Of the presenters Jo Whiley was excrutiatingly annoyingly, her most obvious fault being her insistence on ensuring that we all know she just simply loves all the new young bands, her being so with it and finger on the pulse. Johnathon Ross was OK , his mild cynicism being kept in check but bubbling close to the surface on occasions. I have to say that young Fern, while being no David Frost at the interviewing game, is a wee cutie.
What it lacked was a real anti-establishment figure Ãƒâ€šÃ‚Â coming on stage with a straw figure of Tony Blair, p**s<br>ing on it, with knob in full view of the cameras, before covering it in lighter fuel and setting fire to it while doing an African tribal Ãƒâ€šÃ‚Â war dance around the burning embers.
Now THAT would be revolution. Well, it wouldn’t really I know but never mind – it’s a nice thought.<br>
(Edited by cormack15 at 10:13 pm on July 3, 2005)July 3, 2005 at 17:42 #91931
Why waste good straw when the real thing is available?
SteveJuly 4, 2005 at 05:25 #91932DungheapMember
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I suppose its quite easy to slag off the stars for their actions, but what have you actually done, to change things?
I certainly believe in the nanny being there, but never have agreed with nationalisation, dynamic business never works when run by comittee IMO. Nor will it work with too much governmental interfernce.
The highlights I have to agree with corm about REM, but seeing Pink Floyd once again was magical after which my grolsh ridden body sucumbed to sleep, gosh age is so wearysome.
I was glad that not only was aid mentioned but also the corruption of these countries and the subsidies to European and american farmers. Seeing the girl saved by live aid moved me to tears and yes aid does work for catastrophes, the asian tsuami has proved this, but these things have been happening in africa for many decades now whilst Aid has been pumped in. They will continue to happen whilst some one gives them or borrows them (with no payback time and often "saying aw keep it") a fiver.
The problem is though that the price of really helping them will be higher food prices, and the clearance of more "wild" areas of the world, similar to the clearances of forest for agriculture in Brasil.
So IMO there is no fix, except to educate these people and to hope that they will use this to further themselves and their nations.July 4, 2005 at 06:01 #91933non vintageMember
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On a musical level, it was all fairly ‘dad-friendly’ pop-rock, but that is to be expected.
For the record, I’m not sold on The Killers, and the bloke dances like Virgil Tracy.
Also for the record, I wouldn’t endorse the sharing of oyster forks. Most towns now have some kind of new for old exchange scheme.July 6, 2005 at 16:25 #91934graysonscolumnParticipant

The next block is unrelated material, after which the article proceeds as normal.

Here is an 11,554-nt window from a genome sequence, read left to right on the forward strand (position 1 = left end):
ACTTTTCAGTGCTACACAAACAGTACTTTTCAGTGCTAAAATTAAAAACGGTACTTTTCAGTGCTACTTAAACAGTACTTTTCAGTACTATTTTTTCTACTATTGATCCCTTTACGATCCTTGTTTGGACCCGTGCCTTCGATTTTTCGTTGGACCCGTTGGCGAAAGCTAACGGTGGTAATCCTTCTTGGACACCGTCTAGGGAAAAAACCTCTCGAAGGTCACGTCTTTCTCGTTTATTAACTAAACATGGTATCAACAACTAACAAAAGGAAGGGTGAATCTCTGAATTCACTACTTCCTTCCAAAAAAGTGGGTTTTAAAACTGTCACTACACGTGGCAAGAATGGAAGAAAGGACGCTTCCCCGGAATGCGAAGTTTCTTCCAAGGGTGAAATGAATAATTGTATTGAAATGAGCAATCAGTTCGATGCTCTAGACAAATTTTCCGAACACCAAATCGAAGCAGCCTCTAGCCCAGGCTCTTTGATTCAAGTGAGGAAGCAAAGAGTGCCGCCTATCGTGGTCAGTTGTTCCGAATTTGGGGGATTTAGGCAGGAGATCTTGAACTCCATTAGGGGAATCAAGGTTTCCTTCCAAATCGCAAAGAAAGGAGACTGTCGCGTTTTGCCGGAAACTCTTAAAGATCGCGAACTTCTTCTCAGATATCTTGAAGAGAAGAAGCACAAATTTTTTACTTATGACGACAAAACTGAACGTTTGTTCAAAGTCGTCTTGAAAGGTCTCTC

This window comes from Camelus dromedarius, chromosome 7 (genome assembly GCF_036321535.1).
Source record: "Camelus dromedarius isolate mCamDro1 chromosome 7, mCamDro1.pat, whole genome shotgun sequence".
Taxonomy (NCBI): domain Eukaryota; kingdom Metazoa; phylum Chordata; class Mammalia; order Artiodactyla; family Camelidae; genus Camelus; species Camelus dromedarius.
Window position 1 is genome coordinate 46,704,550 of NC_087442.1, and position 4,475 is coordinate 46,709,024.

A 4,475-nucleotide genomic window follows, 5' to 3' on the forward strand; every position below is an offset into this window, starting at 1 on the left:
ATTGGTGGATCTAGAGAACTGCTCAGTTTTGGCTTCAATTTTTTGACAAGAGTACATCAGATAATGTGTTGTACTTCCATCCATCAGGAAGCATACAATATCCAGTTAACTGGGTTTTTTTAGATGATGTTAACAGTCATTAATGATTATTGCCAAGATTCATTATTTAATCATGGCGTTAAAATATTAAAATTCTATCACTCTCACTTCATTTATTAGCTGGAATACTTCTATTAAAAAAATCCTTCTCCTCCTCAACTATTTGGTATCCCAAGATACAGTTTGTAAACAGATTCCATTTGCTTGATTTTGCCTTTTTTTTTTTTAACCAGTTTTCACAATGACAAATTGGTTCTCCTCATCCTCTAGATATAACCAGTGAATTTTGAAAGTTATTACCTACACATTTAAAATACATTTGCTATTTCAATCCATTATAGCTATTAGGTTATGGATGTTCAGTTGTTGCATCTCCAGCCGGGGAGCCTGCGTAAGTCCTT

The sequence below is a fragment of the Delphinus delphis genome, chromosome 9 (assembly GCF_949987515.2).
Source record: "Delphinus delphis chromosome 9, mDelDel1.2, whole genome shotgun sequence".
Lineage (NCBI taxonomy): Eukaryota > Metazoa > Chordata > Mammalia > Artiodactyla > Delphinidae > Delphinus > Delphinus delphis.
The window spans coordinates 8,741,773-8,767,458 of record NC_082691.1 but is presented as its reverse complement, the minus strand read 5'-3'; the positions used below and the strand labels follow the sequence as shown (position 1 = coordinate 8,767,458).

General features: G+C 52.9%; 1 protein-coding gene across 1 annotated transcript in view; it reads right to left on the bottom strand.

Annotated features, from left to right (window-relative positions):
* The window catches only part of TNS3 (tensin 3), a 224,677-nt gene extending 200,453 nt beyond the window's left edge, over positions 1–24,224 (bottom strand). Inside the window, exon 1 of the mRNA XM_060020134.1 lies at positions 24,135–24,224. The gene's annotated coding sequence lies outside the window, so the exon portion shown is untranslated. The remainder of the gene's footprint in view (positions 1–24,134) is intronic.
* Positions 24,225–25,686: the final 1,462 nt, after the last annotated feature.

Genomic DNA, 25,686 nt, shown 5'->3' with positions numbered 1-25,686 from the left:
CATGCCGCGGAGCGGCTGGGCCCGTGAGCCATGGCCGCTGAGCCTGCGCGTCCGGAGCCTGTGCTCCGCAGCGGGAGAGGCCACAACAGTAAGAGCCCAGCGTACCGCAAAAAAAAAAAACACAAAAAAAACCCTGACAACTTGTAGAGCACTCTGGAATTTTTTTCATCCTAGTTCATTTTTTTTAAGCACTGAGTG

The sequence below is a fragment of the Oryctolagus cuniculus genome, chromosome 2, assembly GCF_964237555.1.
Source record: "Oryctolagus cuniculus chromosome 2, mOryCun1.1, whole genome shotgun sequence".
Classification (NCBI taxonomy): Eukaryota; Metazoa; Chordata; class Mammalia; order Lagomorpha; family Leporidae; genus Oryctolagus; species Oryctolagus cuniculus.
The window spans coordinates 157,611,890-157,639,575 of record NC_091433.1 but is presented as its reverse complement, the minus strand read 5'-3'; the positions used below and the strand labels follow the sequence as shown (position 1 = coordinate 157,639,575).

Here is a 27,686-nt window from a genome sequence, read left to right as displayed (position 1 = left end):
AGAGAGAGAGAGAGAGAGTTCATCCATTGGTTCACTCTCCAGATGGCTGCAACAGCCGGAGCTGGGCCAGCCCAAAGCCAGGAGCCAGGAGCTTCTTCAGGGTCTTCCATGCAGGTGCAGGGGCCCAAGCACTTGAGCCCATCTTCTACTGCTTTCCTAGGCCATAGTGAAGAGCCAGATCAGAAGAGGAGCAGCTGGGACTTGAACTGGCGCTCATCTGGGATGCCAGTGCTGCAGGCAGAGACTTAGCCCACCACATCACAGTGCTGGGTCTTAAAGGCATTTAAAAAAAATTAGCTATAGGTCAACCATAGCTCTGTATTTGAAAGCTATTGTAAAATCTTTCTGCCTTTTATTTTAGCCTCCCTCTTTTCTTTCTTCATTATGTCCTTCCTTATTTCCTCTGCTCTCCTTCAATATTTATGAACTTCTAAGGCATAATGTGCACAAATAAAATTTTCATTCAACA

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Quote: from Ian Davies on 3:01 pm on July 3, 2005[br]Sadly, however, most people would rather support the fight on poverty by watchnig a gig than by actually making a permanent financial commitment to helping the poverty-stricken by being prepared to pay more tax.
(Edited by Ian Davies at 2:08 am on July 4, 2005)<br>
<br>A man after my own heart, Ian. Around 5% of my monthly wage is currently passed onto charity, and I would in a heartbeat introduce a compulsory charity tax on all UK citizens of 5p in the pound.
I would, however, still permit the individual to decide upon which charities his or her taxes were allocated. This would be performed by furnishing ever household in the country with a copy of the Charities Digest every year – not a logistical possibility if you can all get Phone Books and Yellow Pages, I’d suggest – from which a tear-out page with a given number of choices can be freeposted back to an agreed Departmental Office of some sort (and let’s have this based in somewhere like the West Midlands, where a form processing centre would be a terrific shot in the arm for currently beleaguered local employment rates).
I defy anyone to let me know why this would not work.
(Edited by graysonscolumn at 5:27 pm on July 6, 2005)
The patron saint of lower-grade fare. A gently critical friend of point-to-pointing. Kindness is a political act.July 8, 2005 at 12:30 #91935johnjdonoghueMember
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Paul McCartney pays 40%, which is fantastic. Unfortunately Bono and U2 pay 10%, which is the Artists tax in Ireland. I was at Live8 in Hyde Park, I also saw U2 in Dublin the previous Saturday. Bono made one of his political speechs urging the Irish Government to contribute the 0.7% GDP for third world aid, Ireland currently contributes 0.4%. If raising taxes was to contribute to this 0.7% I would gladly pay my share to achieve it. I wonder would Mr Hewson pay his, after all I believe U2’s current world tour will net ÃƒÂ¢Ã¢â‚¬Å¡Ã‚Â¬175m in profit….. makes you think sometimes.July 8, 2005 at 17:22 #91936DungheapMember
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Stuff a compulsory charity tax, have it spent by some committees on building funrniture and fancy paintings, if I WANT to give to charity I will and in own way, if simply because the government of the day might not think my charity was worthwile.